Zika Virus, Suspected to Shrink Babies' Brains, Hits US Territory


The Zika virus disease – which does not have a preventative vaccine or specific treatment – has made its way to Puerto Rico for the first time in history.

Update: Since this article has been published, a confirmed case of the Zika virus was diagnosed in Texas. A traveler returning to the Houston area from El Salvador contracted the virus, sources confirmed on January 12.

The Zika virus disease — which does not have a preventative vaccine or specific treatment – has made its way to Puerto Rico for the first time in history.

The Centers for Disease Control and Prevention (CDC) released a statement on New Year’s Eve revealing that a mosquito-borne virus linked to birth defects was reported in Puerto Rico. Although cases have been reported in Africa, Southeast Asia, and the Pacific Islands, this case occurred in a patient without travel history. The CDC is investigating how the patient became infected.

A Zika outbreak in Brazil began in May 2015 and is suspected to be the cause of the rise in birth defects. Officials are looking into the connection between the virus and smaller-than-normal head size in infants, called microcephaly. Although the disease has never been reported in the United States, it’s concerning that it has been discovered in another country for the first time.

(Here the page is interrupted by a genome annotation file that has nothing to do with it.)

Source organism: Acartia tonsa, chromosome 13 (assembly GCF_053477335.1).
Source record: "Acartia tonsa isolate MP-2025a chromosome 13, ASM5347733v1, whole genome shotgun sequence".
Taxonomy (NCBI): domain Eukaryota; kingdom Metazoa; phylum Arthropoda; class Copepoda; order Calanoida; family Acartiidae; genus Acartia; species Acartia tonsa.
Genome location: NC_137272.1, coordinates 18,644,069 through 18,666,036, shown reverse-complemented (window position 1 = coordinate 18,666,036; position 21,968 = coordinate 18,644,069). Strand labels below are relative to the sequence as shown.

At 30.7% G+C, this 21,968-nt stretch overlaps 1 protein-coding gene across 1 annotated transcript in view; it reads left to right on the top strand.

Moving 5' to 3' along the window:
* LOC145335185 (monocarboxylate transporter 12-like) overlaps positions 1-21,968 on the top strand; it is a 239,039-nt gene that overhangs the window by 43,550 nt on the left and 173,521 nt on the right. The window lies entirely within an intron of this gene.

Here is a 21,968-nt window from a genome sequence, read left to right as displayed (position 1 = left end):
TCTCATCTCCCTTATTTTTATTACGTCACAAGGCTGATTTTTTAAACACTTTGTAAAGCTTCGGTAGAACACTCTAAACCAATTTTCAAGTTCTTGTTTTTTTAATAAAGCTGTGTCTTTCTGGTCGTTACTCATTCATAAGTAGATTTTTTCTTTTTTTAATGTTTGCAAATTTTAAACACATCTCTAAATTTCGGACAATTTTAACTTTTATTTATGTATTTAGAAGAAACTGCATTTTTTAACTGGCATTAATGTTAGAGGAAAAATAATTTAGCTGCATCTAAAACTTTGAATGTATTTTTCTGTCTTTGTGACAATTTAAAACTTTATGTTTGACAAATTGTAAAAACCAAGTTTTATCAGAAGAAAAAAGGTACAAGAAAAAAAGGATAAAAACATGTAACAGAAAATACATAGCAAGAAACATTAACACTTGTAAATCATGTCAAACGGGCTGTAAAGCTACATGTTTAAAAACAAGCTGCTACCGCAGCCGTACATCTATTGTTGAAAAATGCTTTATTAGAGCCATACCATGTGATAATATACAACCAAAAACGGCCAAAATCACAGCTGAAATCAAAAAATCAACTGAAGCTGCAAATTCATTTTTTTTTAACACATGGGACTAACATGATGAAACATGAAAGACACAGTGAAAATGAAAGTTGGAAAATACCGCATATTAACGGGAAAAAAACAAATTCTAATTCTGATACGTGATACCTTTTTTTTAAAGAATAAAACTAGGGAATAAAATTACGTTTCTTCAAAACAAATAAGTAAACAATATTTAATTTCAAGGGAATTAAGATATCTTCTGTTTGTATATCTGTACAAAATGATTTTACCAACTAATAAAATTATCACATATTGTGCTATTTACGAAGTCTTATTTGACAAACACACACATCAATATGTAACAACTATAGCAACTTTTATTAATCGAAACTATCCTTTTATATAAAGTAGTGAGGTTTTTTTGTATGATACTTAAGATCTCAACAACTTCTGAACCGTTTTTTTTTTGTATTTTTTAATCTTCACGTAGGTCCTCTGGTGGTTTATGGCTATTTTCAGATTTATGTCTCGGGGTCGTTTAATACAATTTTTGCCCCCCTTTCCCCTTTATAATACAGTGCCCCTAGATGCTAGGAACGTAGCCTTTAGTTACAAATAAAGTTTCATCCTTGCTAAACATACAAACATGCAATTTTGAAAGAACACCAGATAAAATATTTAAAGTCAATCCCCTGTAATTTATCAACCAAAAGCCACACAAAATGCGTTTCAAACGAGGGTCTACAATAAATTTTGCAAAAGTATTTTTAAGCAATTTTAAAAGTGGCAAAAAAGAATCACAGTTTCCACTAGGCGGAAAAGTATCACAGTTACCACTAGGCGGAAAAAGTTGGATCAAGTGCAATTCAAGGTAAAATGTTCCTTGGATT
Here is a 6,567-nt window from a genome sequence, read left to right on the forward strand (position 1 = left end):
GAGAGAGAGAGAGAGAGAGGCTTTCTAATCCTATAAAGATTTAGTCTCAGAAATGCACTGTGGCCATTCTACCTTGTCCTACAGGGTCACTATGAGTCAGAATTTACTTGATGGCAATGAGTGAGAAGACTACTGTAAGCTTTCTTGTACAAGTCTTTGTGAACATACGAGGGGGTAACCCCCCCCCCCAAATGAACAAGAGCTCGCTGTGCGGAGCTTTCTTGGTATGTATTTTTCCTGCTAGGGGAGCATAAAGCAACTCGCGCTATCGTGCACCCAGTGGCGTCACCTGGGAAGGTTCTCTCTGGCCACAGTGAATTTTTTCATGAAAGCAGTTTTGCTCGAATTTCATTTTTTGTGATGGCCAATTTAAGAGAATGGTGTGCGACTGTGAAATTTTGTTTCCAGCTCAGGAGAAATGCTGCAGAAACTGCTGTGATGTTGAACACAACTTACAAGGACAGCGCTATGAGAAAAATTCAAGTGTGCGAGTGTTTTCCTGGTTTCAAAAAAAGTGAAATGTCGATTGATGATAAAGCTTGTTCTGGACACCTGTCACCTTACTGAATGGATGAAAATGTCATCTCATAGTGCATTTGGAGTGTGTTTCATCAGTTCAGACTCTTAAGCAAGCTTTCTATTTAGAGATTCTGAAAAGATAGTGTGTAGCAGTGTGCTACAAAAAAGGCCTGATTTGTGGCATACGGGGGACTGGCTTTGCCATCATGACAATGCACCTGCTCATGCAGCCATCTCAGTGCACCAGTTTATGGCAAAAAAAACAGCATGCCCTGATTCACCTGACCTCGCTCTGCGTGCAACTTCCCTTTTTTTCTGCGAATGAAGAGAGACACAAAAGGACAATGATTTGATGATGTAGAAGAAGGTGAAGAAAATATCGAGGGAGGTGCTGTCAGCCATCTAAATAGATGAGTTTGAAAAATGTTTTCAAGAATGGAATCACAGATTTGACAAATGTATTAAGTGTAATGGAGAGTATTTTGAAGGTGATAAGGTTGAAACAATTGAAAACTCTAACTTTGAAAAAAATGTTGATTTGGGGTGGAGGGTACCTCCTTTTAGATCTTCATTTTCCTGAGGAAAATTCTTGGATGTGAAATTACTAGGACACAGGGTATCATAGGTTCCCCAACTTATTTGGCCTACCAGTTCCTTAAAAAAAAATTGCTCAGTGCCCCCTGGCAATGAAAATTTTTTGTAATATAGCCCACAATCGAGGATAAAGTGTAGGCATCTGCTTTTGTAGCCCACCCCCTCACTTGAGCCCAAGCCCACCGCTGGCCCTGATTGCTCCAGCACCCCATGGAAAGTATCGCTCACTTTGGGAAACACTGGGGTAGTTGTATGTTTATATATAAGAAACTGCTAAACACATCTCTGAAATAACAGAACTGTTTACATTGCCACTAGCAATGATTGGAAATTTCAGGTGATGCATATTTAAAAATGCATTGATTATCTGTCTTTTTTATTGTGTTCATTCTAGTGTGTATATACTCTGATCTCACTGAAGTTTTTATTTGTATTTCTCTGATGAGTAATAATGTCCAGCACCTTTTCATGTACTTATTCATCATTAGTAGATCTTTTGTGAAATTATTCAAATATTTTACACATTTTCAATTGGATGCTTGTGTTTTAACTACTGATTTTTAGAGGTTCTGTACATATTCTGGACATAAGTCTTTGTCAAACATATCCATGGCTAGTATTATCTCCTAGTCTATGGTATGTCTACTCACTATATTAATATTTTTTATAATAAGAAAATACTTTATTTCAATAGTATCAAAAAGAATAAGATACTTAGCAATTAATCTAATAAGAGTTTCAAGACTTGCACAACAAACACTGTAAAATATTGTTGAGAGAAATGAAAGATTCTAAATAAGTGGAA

• The MD Magazine Infectious Disease specialty page

The Zika virus was first identified in 1947 in the Zika forest in Uganda and is primarily transmitted through Aedes species mosquitos. Common symptoms of Zika include fever, rash, joint pain, and conjunctivitis. Patients may also experience headache, muscle pain, vomiting, and pain behind the eyes. The positive side here is that only one in five people infected with the virus actually become ill, and those who do usually only experience mild symptoms which last a few days to a week. Although uncommon, hospitalizations from the virus do happen.

One of the challenges with Zika is that the typical clinical features are similar to those of malaria, measles, dengue, leptospirosis, rickettsia, rubella, and group A streptococcus. Parvovirus, enterovirus, adenovirus, and alphavirus infections, such as Chikungunya, also have broad clinical features.

There is no vaccine to prevent the illness, but the CDC recommends covering exposed skin and using insect repellent. The preliminary diagnosis is made from clinical features and travel history and laboratory testing can confirm the disease. If someone is confirmed with Zika, there is not a specific medication to treat it. However, they are advised to get plenty of rest, drink plenty of fluids, and reduce fever and pain with acetaminophen or paracetamol.

The key takeaways from this report are:

  • Health care providers should report suspected cases to the CDC through ArboNET.
  • Due to the potential birth defects, pregnant women should be especially cautious.
  • If you’re traveling to Puerto Rico, or to an area where the Zika virus has been reported, take the proper precautions and seek medical attention if you develop symptoms.

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